To become pre-installed site extension, partners must first contact the Kudu team. In order for us to add or update the Windows Azure pre-installed site extension, we will need a single zip package. The zip filename should be in <extension>.<semver>.zip format (for example, or The layout in the zip file should also be consistent with the zip file name. For instance, layout should be

            kudu bits... 

Or layout should be

            Monaco bits... 

After installation on Windows Azure, it will be lay out (unzip) exactly to %ProgramFiles(x86)%\SiteExtensions\<extension>

Important: please make sure you automate the building of the zip as part of your build. When this is done manually, there tends to be issues and inconsistencies from build to build.

Private Extensions

The site owner can overwrite the existing site extensions with their own implementations or introduce a totally new set of site extensions altogether.

Important note: Site Extensions only get applied after the site is restarted. However, if you modify existing extensions without changing the applicationHost.xdt, no manual restart is needed.

Also, note that the Restart button on the Site Extension Kudu tab only restarts the scm site (by just killing the process). If your xdt effects the Main site, you will need to either kill the non-Scm w3wp.exe in Kudu's Process Explorer, or fully restart the site from the Azure Portal.

There are two flavors of Private site extensions: 'named' and 'top level'.

Named private extensions

These work the same way as the 'pre-installed' extensions discussed above, except they're brought in by the site owner.

Here is a complete Site Extension sample.

All you need to do is upload the extension bits into a SiteExtensions folder. Below examples illustrate overriding the Kudu extension as well as introducing a new Foo extension. Note that unlike pre-installed extensions, these are not in versioned folders.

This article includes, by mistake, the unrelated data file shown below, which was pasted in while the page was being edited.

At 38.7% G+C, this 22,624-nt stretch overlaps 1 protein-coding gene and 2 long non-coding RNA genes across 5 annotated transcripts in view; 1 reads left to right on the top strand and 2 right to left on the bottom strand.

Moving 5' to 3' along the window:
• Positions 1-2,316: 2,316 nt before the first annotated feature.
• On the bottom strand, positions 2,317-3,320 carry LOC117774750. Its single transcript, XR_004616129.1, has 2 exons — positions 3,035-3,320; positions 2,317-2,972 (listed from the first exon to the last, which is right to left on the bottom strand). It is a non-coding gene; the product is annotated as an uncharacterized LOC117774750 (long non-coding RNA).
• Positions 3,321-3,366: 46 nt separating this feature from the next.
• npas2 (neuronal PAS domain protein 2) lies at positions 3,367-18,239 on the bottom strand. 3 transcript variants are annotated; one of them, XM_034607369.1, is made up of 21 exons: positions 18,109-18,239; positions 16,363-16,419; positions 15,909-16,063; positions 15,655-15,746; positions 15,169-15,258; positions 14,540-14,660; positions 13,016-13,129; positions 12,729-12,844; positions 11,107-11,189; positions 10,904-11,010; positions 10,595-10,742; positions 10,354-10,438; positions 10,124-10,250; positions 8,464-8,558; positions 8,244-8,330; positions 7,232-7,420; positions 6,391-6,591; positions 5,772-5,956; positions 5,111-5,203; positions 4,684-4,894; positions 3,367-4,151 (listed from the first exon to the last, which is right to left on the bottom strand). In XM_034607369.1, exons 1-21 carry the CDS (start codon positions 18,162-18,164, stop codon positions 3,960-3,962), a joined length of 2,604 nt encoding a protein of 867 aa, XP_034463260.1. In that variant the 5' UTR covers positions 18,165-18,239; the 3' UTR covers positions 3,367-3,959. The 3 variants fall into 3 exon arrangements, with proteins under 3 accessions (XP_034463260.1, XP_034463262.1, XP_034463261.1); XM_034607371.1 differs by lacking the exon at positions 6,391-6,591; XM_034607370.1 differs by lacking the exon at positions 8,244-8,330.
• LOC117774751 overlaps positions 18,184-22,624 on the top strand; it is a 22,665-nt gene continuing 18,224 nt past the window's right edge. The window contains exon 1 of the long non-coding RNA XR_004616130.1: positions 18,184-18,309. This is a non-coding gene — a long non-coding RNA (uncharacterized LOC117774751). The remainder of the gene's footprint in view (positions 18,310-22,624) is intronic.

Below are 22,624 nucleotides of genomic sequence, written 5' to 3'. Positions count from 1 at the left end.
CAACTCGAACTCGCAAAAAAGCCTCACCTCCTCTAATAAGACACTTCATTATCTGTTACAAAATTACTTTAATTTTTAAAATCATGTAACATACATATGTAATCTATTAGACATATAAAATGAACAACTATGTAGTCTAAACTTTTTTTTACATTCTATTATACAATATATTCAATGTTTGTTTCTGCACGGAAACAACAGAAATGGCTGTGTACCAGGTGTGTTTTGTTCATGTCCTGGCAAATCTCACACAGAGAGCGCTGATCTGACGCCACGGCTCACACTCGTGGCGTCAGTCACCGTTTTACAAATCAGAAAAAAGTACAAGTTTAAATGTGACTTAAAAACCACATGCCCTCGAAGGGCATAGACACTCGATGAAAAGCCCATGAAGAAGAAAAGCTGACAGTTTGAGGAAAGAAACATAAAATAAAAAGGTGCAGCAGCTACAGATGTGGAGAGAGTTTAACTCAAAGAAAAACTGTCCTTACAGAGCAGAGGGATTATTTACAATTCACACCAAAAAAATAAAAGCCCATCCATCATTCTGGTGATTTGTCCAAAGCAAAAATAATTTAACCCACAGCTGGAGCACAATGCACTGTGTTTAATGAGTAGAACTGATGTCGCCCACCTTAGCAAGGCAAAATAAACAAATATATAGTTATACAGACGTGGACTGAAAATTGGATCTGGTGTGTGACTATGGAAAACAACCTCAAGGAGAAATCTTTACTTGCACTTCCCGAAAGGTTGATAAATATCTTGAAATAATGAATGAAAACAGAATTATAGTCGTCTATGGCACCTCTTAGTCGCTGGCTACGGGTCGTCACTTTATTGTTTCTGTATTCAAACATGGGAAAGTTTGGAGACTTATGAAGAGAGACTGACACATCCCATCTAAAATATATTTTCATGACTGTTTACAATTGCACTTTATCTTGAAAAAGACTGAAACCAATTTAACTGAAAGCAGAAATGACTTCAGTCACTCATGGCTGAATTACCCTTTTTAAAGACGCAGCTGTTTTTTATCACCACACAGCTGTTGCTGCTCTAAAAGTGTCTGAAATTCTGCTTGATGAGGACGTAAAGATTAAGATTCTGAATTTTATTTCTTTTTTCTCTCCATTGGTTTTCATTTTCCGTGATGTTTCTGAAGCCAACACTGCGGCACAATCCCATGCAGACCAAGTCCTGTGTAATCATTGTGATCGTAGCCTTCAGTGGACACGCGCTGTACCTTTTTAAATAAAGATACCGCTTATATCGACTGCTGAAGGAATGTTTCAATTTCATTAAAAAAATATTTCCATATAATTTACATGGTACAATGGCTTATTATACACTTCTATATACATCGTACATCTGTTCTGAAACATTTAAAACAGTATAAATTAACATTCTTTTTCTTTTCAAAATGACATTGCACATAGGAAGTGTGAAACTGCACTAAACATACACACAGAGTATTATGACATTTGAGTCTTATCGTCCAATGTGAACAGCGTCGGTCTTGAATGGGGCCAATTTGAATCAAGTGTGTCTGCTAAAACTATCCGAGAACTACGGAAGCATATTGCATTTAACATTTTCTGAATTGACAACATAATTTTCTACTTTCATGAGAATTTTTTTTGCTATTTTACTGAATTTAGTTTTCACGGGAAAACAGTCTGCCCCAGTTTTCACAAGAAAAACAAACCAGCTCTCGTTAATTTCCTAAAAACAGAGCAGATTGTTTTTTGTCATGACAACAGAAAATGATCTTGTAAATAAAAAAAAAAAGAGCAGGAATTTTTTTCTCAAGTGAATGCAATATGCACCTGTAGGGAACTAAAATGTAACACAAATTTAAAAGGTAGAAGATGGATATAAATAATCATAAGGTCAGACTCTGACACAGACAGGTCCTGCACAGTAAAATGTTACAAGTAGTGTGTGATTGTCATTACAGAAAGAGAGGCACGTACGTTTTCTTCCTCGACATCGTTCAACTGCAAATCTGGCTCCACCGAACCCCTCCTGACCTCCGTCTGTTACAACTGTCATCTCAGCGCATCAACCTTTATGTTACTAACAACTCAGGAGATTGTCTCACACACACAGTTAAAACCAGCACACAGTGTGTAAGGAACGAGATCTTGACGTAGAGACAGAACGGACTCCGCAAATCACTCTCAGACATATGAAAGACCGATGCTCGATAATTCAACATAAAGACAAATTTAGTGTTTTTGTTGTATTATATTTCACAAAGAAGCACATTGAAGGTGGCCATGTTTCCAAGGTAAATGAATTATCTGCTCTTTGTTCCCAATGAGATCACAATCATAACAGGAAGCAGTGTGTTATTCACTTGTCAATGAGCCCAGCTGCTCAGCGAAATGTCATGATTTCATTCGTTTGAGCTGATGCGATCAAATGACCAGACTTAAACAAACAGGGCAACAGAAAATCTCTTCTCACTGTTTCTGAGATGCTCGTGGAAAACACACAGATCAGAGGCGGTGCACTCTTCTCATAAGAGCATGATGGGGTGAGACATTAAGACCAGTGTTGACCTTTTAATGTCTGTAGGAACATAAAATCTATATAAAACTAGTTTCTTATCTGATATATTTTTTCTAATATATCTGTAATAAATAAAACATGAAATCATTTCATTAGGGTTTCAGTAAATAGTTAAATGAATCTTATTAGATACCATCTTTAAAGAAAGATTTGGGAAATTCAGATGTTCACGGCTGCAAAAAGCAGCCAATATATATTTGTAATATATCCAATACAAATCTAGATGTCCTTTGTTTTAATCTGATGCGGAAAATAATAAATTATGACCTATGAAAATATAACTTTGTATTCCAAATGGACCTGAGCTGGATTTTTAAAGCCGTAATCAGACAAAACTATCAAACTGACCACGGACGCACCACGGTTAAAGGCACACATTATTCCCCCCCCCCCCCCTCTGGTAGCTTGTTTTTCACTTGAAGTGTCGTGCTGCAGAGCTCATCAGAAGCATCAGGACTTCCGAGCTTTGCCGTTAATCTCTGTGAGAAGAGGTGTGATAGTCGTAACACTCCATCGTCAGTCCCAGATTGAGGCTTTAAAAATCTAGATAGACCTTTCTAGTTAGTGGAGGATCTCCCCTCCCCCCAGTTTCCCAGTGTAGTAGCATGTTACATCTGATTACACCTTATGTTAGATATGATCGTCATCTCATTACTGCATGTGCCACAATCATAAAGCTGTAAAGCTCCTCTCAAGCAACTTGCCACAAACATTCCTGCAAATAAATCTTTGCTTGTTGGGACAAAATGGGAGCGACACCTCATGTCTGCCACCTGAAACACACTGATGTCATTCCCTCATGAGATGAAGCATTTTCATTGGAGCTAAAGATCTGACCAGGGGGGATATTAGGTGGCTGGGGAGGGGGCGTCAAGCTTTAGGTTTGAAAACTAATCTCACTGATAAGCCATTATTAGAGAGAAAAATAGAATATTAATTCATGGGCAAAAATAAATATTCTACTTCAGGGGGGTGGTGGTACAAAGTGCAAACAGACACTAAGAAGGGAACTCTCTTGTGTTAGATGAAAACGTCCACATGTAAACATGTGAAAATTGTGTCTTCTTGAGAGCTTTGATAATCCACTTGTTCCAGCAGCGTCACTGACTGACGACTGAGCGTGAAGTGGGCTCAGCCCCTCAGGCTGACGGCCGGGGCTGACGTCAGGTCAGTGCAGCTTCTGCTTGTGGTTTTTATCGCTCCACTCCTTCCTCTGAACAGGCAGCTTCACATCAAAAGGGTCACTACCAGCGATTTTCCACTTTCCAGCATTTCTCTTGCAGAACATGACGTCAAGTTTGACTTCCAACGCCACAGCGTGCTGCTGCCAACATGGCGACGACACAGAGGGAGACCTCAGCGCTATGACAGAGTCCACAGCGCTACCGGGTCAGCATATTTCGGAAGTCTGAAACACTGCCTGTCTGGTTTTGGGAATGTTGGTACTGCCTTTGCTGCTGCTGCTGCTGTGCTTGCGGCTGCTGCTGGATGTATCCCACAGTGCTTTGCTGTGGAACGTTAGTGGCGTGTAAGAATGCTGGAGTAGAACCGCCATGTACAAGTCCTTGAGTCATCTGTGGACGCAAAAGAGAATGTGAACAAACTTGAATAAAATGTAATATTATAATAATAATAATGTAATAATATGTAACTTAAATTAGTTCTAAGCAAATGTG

kudu bits...
            foo bits...

Top level private extension

There can be only one such extension for a given site, and it consists of a single applicationHost.xdt file living in the site folder. It is typically used to make general tweaks to your site's ApplicationHost.config.


Authoring XDT transforms

There is an awesome site extension written by shibayan that makes it super easy to auther correct xdt's. It's called IISManager, and you can install it using Kudu or the (new) Azure Portal. It let's you edit applicationhost.config, and automatically generates the xdt for you.

Please check out XDT Transform Samples for a set of examples of what you can do with XDT files.

There are a set of environment variables passed to the XDT to assist in locating the appropriate elements and set the proper property.

  • XDT_SITENAME is the current site name
  • XDT_SCMSITENAME is the current scm site name
  • XDT_EXTENSIONPATH is the version specific extension physical path
  • HOME is the site root path

Site Extension Gallery

Site extensions can be shared with others using the Site Extensions gallery. See this post for more information.

Updating for site extensions

You can add the ability for your site extensions to auto-update when you publish a new version. See here for more details.

Install/Uninstall scripts for gallery extensions